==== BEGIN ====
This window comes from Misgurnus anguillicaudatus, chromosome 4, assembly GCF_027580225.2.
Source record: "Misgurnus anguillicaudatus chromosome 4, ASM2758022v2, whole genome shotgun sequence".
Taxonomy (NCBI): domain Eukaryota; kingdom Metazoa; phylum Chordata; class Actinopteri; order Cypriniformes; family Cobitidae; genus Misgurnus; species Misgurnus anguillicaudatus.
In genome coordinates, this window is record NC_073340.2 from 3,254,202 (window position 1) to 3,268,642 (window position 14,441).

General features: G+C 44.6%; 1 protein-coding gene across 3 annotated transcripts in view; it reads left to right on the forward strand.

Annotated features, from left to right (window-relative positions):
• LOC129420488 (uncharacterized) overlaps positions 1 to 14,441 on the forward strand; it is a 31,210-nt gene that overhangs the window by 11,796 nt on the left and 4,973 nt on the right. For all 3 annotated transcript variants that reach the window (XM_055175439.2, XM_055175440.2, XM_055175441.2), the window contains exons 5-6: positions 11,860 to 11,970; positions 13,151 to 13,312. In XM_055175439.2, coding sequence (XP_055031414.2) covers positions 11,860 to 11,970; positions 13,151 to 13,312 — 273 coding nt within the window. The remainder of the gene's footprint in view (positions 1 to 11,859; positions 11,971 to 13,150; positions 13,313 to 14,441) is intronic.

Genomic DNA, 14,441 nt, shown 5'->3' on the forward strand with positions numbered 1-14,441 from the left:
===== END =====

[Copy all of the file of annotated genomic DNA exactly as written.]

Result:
This window comes from Misgurnus anguillicaudatus, chromosome 4, assembly GCF_027580225.2.
Source record: "Misgurnus anguillicaudatus chromosome 4, ASM2758022v2, whole genome shotgun sequence".
Taxonomy (NCBI): domain Eukaryota; kingdom Metazoa; phylum Chordata; class Actinopteri; order Cypriniformes; family Cobitidae; genus Misgurnus; species Misgurnus anguillicaudatus.
In genome coordinates, this window is record NC_073340.2 from 3,254,202 (window position 1) to 3,268,642 (window position 14,441).

General features: G+C 44.6%; 1 protein-coding gene across 3 annotated transcripts in view; it reads left to right on the forward strand.

Annotated features, from left to right (window-relative positions):
• LOC129420488 (uncharacterized) overlaps positions 1 to 14,441 on the forward strand; it is a 31,210-nt gene that overhangs the window by 11,796 nt on the left and 4,973 nt on the right. For all 3 annotated transcript variants that reach the window (XM_055175439.2, XM_055175440.2, XM_055175441.2), the window contains exons 5-6: positions 11,860 to 11,970; positions 13,151 to 13,312. In XM_055175439.2, coding sequence (XP_055031414.2) covers positions 11,860 to 11,970; positions 13,151 to 13,312 — 273 coding nt within the window. The remainder of the gene's footprint in view (positions 1 to 11,859; positions 11,971 to 13,150; positions 13,313 to 14,441) is intronic.

Genomic DNA, 14,441 nt, shown 5'->3' on the forward strand with positions numbered 1-14,441 from the left: